Spitfire in my workshop. David Glen BSc (Hons) MSc: Model Maker, Journalist David Glen

Stabiliser Skin


Monday, 13th June, 2016

Metal skinning of the horizontal stabiliser is straightforward, and it begins with the facing of the trailing edge and tips with un-softened litho plate.

 

The biggest challenge is the narrow U-shaped strip that caps the leading edge, but even this is easier than it might seem, and it involves a very simple former cut from 1/8-in. aluminium plate. The exact thickness of plate is not critical so long as it approximates to but does not exceed the radius of the L/E apex. The former is shown in my first picture.

 

The next stage requires two inch-wide strips of litho plate, both of which are gently but thoroughly softened with a blowtorch. This job is easier to do than describe, so just take my word that with the former gripped in the vice, the soft alloy strip can be coaxed, pinched and pummelled with the fingers and a balsawood block until it fits the former like a glove, and without wrinkles! Now here’s the trick – it matters not that the resulting U-section is overly tight and has parallel sides, when gently offered up to the wooden stabiliser core, it opens up easily very easily to exactly adopt the underlying contours. The depth of the piece can then be marked on with dividers top and bottom and the excess material trimmed away with sharp curve-bladed scissors. I emphasise that cutting the thin and very soft metal with scissors does require extreme patience and care, but it can be done and it can be done accurately; moreover, any inadvertent distortion of the piece in the process is immediately retrievable by offering it back onto the stabiliser to recover the shape.

 

With the leading edge pieces glued in place, the top and lower skins can be added, each from a single sheet, but remembering to cut away beforehand the two D-shaped inspection plates in the latter. I use a paper template (made like a brass rubbing) to approximate the leading edge panel seam, and then fine tune afterwards.  It doesn’t take long. The other thing to remember is to allow for the required overhang at the trailing edge, which is subsequently reinforced by litho plate right-angle section and secured using contact adhesive and/or superglue.  Since both the upper and lower surfaces embody only minor curvature, little or no annealing of the litho plate is required.

 

I use EvoStik almost exclusively in the metal cladding process, reinforced with cyanoacrylate where necessary.  Very thin superglues work perfectly because, when introduced at the glued edges, they get sucked by capillary action deep into the piece and reinforce the bond enormously.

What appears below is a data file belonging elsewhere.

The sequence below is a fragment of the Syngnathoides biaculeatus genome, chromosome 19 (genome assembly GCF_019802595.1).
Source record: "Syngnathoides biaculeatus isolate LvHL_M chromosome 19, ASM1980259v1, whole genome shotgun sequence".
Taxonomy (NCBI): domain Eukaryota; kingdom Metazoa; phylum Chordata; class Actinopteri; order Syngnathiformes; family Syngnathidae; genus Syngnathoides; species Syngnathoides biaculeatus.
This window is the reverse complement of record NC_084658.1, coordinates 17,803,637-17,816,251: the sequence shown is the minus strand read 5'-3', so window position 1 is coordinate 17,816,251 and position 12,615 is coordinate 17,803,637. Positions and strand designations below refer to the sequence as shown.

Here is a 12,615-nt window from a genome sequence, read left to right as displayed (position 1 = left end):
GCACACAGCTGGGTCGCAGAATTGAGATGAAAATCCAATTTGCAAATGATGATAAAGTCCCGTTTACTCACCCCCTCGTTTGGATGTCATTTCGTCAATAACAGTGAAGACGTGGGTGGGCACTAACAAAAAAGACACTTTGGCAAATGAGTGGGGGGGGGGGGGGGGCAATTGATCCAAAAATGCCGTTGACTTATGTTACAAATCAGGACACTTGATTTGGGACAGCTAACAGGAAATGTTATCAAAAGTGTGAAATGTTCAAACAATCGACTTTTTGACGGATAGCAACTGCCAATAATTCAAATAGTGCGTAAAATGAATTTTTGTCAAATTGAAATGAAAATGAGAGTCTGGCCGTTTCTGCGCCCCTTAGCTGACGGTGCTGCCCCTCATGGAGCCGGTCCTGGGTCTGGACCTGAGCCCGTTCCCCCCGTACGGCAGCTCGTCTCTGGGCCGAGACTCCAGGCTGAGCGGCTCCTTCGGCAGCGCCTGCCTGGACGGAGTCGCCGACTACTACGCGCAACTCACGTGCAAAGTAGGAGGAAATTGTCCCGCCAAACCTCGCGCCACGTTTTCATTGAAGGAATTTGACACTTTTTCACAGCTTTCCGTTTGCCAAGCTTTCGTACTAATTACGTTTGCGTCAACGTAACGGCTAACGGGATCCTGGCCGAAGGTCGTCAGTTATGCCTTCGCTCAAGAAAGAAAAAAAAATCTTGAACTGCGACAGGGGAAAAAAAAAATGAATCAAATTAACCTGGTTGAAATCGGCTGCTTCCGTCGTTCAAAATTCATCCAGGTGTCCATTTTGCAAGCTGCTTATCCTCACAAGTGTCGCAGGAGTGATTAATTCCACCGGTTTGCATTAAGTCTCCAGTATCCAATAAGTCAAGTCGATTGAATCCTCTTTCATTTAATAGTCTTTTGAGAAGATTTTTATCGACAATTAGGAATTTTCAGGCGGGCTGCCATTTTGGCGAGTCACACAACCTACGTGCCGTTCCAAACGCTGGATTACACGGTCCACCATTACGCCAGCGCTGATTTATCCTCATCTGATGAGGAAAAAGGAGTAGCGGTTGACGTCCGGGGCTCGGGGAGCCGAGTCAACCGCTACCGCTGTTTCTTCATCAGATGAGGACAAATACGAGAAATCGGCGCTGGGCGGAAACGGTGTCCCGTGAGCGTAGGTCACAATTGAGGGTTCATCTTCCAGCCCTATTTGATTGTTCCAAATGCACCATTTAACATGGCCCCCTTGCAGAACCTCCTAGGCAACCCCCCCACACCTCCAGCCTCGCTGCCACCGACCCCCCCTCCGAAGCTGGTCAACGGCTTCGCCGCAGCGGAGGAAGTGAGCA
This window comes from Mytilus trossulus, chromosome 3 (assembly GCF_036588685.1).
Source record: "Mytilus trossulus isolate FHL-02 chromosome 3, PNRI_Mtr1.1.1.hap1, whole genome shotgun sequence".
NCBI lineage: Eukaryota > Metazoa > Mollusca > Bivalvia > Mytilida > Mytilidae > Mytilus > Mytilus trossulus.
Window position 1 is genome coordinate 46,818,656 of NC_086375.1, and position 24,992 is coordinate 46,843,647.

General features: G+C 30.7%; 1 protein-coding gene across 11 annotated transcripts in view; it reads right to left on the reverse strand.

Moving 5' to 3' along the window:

Rivet detail took almost three full days of work, including the numerous tiny countersunk steel screws that adorn the lower half of the leading edge.  I will have more to say about replicating screw fasteners of various kinds shortly. 


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A former to shape the two leading edge fillets has been cut from aluminium plate. Note the trailing edge and tips of the stabiliser have already been clad with metal.
The 1/8-in. thick alloy plate is gripped in the bench vice and the first leading edge fillet strip has been impressed to shape over it.
The two pre-formed leading edges open out to create a snug fit over the wooden core. Here they are taped in place to check the fit prior to gluing in position.
One of the two lower skin panels is cut to shape along with a template for the inspection cover.
The mating surfaces have been coated with contact adhesive and are left to become touch dry before assembly.
The under surface skin in place.
Once reinforced with litho plate right angle section, the trailing edge overhang becomes strong and resilient.
The upper surface skin in place.
Countersunk rivets at the trailing edge are simulated by snap head rivets introduced from the reverse side and glued. The grossly over-scale rivet heads will, of course, be hidden by the elevator.
Riveting in progress. It involves marking out, drilling, gluing, cutting and sanding flush, a long and painstaking process.
The topside of the leading edge secured in place with rivets, but the underside features closely spaced countersunk steel screws.
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